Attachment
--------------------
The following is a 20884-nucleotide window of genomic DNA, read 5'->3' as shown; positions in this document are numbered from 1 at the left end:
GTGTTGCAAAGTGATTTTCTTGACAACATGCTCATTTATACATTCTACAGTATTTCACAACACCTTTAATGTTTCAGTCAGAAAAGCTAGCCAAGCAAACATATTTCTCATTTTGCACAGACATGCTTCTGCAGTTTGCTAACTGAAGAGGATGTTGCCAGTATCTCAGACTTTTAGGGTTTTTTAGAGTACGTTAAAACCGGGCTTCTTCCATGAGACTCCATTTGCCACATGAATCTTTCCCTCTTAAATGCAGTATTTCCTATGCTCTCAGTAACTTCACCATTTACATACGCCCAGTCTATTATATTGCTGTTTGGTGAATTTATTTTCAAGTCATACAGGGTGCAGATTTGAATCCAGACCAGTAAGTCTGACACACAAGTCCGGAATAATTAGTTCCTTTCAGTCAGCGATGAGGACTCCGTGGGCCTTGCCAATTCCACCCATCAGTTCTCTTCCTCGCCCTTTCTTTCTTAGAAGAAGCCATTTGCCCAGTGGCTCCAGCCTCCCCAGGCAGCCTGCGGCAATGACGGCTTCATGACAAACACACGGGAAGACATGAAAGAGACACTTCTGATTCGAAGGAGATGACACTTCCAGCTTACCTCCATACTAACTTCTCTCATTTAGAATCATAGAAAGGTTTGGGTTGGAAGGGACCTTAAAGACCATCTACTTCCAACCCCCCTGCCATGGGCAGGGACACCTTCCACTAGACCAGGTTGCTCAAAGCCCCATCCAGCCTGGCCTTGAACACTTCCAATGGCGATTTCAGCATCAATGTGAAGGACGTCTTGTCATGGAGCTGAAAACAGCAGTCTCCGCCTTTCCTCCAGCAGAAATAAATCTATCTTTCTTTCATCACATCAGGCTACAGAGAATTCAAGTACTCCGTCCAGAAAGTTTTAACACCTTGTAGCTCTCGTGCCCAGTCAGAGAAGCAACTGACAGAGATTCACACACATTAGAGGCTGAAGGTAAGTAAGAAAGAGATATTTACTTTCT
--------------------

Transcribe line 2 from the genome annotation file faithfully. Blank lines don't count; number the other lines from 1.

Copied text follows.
GTGTTGCAAAGTGATTTTCTTGACAACATGCTCATTTATACATTCTACAGTATTTCACAACACCTTTAATGTTTCAGTCAGAAAAGCTAGCCAAGCAAACATATTTCTCATTTTGCACAGACATGCTTCTGCAGTTTGCTAACTGAAGAGGATGTTGCCAGTATCTCAGACTTTTAGGGTTTTTTAGAGTACGTTAAAACCGGGCTTCTTCCATGAGACTCCATTTGCCACATGAATCTTTCCCTCTTAAATGCAGTATTTCCTATGCTCTCAGTAACTTCACCATTTACATACGCCCAGTCTATTATATTGCTGTTTGGTGAATTTATTTTCAAGTCATACAGGGTGCAGATTTGAATCCAGACCAGTAAGTCTGACACACAAGTCCGGAATAATTAGTTCCTTTCAGTCAGCGATGAGGACTCCGTGGGCCTTGCCAATTCCACCCATCAGTTCTCTTCCTCGCCCTTTCTTTCTTAGAAGAAGCCATTTGCCCAGTGGCTCCAGCCTCCCCAGGCAGCCTGCGGCAATGACGGCTTCATGACAAACACACGGGAAGACATGAAAGAGACACTTCTGATTCGAAGGAGATGACACTTCCAGCTTACCTCCATACTAACTTCTCTCATTTAGAATCATAGAAAGGTTTGGGTTGGAAGGGACCTTAAAGACCATCTACTTCCAACCCCCCTGCCATGGGCAGGGACACCTTCCACTAGACCAGGTTGCTCAAAGCCCCATCCAGCCTGGCCTTGAACACTTCCAATGGCGATTTCAGCATCAATGTGAAGGACGTCTTGTCATGGAGCTGAAAACAGCAGTCTCCGCCTTTCCTCCAGCAGAAATAAATCTATCTTTCTTTCATCACATCAGGCTACAGAGAATTCAAGTACTCCGTCCAGAAAGTTTTAACACCTTGTAGCTCTCGTGCCCAGTCAGAGAAGCAACTGACAGAGATTCACACACATTAGAGGCTGAAGGTAAGTAAGAAAGAGATATTTACTTTCT